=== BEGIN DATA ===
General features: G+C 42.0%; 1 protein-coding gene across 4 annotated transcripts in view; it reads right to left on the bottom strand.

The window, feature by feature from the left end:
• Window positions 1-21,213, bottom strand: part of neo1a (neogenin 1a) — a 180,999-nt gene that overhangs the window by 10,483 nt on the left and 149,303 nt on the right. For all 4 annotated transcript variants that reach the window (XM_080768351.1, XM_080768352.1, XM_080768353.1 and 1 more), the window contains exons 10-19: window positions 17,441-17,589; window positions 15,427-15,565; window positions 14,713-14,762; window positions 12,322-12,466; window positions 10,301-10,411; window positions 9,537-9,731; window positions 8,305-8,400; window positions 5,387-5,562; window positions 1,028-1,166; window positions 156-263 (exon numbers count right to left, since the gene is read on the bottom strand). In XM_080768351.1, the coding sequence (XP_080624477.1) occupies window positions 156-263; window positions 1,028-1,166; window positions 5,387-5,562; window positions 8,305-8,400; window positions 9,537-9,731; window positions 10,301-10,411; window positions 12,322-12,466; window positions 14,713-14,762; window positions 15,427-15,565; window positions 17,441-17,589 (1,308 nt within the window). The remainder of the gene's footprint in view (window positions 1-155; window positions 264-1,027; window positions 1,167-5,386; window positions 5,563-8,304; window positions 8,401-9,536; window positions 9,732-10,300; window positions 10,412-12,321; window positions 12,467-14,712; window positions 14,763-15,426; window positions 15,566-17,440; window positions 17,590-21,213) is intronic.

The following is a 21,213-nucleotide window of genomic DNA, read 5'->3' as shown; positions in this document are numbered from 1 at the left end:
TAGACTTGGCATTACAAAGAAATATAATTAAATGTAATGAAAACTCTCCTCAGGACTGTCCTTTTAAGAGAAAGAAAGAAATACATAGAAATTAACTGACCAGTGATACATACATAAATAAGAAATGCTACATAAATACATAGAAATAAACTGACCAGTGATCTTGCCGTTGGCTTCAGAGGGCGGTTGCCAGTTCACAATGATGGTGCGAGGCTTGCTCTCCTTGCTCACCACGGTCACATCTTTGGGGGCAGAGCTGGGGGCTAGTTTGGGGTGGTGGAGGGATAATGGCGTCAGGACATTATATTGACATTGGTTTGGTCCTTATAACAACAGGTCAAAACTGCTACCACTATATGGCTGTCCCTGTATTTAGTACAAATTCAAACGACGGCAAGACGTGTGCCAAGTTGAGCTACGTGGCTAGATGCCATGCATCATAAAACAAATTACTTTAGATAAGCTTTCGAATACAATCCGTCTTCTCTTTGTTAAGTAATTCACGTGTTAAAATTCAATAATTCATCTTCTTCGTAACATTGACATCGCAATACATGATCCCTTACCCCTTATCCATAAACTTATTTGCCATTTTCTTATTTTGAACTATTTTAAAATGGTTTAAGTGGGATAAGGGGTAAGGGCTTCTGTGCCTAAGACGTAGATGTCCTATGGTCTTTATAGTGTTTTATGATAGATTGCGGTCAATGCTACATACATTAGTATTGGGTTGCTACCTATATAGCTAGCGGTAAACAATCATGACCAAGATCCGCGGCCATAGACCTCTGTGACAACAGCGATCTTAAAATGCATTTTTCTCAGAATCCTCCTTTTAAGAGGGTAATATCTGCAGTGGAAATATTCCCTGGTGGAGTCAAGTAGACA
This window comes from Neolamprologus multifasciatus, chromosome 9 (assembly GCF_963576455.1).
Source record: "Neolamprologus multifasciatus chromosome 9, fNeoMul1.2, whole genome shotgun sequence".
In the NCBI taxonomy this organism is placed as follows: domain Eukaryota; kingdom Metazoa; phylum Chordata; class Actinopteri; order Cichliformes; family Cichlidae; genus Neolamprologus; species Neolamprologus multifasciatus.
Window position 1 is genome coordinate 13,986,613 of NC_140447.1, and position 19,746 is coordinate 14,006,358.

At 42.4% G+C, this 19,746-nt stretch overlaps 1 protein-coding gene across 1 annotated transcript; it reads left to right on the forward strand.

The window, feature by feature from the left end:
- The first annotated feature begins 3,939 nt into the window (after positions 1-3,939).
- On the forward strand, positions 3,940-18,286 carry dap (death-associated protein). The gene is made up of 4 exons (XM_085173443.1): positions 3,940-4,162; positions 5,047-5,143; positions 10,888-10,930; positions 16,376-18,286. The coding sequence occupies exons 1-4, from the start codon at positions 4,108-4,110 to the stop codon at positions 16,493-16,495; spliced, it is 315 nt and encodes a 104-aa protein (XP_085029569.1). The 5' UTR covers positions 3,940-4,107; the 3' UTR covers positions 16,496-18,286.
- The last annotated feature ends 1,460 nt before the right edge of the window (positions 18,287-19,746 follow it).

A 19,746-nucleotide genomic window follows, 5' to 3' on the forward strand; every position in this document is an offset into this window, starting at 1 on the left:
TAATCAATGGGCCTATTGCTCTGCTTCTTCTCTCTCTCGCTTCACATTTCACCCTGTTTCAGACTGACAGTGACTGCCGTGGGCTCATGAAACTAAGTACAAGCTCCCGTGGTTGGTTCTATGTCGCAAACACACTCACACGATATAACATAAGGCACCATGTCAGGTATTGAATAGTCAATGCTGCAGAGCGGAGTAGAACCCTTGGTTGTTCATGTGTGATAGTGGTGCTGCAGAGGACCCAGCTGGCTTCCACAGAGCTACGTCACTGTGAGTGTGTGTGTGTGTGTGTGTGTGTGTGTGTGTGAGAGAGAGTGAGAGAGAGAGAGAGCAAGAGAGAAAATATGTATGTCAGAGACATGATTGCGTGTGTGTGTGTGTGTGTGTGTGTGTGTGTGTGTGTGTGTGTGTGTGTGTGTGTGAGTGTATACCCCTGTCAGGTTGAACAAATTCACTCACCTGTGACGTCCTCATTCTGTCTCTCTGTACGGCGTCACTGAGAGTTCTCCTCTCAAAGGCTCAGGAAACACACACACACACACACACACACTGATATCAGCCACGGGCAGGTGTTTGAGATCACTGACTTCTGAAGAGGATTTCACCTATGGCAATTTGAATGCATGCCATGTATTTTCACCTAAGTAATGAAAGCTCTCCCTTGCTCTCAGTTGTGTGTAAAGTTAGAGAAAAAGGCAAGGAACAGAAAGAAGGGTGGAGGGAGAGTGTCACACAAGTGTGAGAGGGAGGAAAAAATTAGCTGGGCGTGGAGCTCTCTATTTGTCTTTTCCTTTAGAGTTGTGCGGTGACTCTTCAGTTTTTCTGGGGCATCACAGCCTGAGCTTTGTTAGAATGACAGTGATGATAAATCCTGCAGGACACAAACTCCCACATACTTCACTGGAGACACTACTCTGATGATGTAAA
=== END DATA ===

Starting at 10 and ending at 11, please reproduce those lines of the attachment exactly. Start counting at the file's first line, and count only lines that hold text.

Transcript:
At 42.4% G+C, this 19,746-nt stretch overlaps 1 protein-coding gene across 1 annotated transcript; it reads left to right on the forward strand.

The window, feature by feature from the left end: